Incentive Stock Options (ISOs) - what's the deal?

October 16, 2019 |



 

Increasingly, businesses are looking to find ways to reward staff for their hard work, above and beyond their salaries. Companies are competing for the best talent, so there’s got to be a sweetener to attract – and retain – key players. Perks such as medical benefits, paid vacation and gym membership are becoming the norm and discerning employees are looking for something more that will really keep them engaged. Equity compensation allows employees to become shareholders in a company and therefore share in its profit and growth. By aligning their own finances to the company’s growth, staff become much more clued in to its targets, goals and growth.  Incentive Stock Options (ISOs) are a hugely popular choice of equity compensation.

 

What are ISOs?

 

ISOs are qualified options and come with added tax benefits to employees. When an employee exercises an ISO, it’s possible to treat any gain or profit as taxable at the capital gains rate, rather than at the standard income tax rates. This means that employees will end up with more of the profits in their own pocket. The tax benefits only come into play, however, when the correct terms regarding grant dates and exercising are met. For example, the sale of the ISO must be made at least two years after the grant date and one year after it was exercised for it to qualify. Disqualified disposition is when the sale of ISOs takes place without having met the outlined holding period requirements.

ISOs are normally given a market value price by the company on the grant date. There is normally a set period of time that an employee has to wait for the options before vesting and before they exercise. This is so that when the market value of the stocks increase over time, the employee can then purchase the stock at a discount and then sell them at a premium and for profit when the time comes.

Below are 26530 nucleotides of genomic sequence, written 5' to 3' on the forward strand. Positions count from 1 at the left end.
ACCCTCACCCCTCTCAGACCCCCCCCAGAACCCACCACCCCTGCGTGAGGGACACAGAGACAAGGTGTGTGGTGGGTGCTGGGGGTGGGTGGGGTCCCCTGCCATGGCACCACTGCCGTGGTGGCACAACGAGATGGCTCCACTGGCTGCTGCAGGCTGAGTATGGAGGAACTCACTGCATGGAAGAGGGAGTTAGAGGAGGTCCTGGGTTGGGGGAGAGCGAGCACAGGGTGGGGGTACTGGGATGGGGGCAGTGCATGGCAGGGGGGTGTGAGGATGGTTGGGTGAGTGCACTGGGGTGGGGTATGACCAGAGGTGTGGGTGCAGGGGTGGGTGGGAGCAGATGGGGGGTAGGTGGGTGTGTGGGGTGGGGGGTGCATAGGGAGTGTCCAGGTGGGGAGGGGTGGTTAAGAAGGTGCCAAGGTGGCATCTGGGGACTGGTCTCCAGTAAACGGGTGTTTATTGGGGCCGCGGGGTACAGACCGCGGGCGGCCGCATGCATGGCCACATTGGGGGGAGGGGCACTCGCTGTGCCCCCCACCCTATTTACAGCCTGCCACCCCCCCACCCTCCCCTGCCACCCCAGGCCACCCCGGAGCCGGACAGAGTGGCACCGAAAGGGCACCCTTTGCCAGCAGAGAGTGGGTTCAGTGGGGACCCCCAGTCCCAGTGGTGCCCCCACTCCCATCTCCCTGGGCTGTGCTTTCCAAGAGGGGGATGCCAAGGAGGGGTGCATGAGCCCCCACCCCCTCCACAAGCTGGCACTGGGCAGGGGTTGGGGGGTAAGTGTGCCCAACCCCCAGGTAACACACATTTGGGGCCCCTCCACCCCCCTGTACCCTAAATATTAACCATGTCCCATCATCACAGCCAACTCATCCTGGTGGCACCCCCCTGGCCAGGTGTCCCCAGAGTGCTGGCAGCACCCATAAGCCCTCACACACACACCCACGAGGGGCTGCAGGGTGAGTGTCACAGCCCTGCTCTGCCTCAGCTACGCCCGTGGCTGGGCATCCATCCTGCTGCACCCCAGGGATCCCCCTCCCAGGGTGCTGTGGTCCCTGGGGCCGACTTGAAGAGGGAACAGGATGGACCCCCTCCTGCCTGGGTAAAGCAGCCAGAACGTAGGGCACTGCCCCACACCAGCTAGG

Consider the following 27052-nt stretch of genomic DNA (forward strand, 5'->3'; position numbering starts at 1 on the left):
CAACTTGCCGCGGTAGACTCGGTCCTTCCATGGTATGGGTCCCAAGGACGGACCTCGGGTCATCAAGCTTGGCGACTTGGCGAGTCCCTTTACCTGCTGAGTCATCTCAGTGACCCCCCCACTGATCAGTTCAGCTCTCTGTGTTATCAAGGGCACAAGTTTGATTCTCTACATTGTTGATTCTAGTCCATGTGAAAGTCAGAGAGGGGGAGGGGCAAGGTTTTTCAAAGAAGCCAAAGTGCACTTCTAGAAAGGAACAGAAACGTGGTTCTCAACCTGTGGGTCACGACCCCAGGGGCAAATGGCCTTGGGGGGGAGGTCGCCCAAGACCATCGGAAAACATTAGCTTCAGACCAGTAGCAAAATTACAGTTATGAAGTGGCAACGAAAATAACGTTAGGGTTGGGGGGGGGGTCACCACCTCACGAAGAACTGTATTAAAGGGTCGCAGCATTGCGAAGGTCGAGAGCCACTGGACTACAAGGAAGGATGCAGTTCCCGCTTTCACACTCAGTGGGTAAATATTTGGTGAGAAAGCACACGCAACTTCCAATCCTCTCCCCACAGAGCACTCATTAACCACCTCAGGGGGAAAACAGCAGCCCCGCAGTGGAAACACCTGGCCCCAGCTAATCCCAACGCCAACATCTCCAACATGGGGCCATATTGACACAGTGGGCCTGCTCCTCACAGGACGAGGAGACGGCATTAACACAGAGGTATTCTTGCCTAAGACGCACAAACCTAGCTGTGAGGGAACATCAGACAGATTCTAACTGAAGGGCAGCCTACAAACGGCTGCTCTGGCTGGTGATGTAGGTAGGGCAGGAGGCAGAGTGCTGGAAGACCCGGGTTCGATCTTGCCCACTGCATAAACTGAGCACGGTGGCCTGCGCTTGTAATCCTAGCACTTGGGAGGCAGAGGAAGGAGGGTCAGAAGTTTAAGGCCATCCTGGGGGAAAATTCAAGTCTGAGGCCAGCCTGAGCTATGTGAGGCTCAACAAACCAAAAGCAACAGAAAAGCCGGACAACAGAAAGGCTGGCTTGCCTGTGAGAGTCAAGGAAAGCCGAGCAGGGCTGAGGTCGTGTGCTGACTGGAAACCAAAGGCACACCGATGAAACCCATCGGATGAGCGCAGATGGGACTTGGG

How do ISOs work?

 

ISOs are issued on a grant date and employees purchase the options by the exercise date. Once they’re exercised, employees can choose to sell off the stock immediately or wait for a while if they think it’s likely that the stock will rise further. The offering period for ISOs is set by the company and after this, the option expires. ISOs have a vesting schedule that they have to adhere to before they can be exercised. There are usually two types of vesting schedules – the standard, which is a one to three year cliff schedule, and a graded vesting schedule. A graded vesting schedule is when and employee’s stocks are invested in incrementally every year, with them being completely vested in all their options by the fifth year.

 

How to exercise ISOs

 

There are various ways in which ISOs can be exercised. Employees can pay for the stock in cash, by stock swap transaction or by a cashless transaction. Stocks can normally be exercised at a lower price than the current market value of the stock and because of this, ISOs allow employees to make an immediate profit upon exercising. In the case of qualifying transactions, the employee would be liable for long-term or short-term capital gains tax on the sale. With disqualifying ISOs, employees would have to pay regular income tax.

 

Who normally gets ISOs?

 

ISOs are normally part of stock plans limited to key employees and senior management or executives of a company. They behave as ‘golden handcuffs’ to keep key staff on board. ISOs are especially important when a business is in start up mode as often times, companies that are in the early stages of growth are competing with established firms for staff.

 

They may not have a level playing field when it comes to the salaries they offer, but they may attract experienced, senior level experts by offering ISOs on top of their salary package.

 

 

 

 

Can ISOs be clawed back?

 

There are terms and conditions that apply to all employee stock plans that participants need to be aware of. There are provisions within plans in which employees can recall ISOs under predetermined circumstances. For example, clawing back shares may happen if a person leaves the company for any reason other than death, retirement, disability. There may also be a clause that states that ISOs will not be honored in instances where the company has become so financially unstable that it is no longer in a position to pay out and fulfil their obligations as set out in the plan.

 

Request a free demo

ISOs are just some of the Long Term Incentive Plans (LTIPS) that Global Shares manage for companies all over the world. Request a free demo to find out more about our other products and services.

Request a Demo

 

 

 

 


academy-sidebar

Academy

Learn
Engage
Grow
Line
 
News
Line

 

 

image 4-1

Never miss a post

Sign up now to receive our Academy posts directly to your inbox.

Sign up now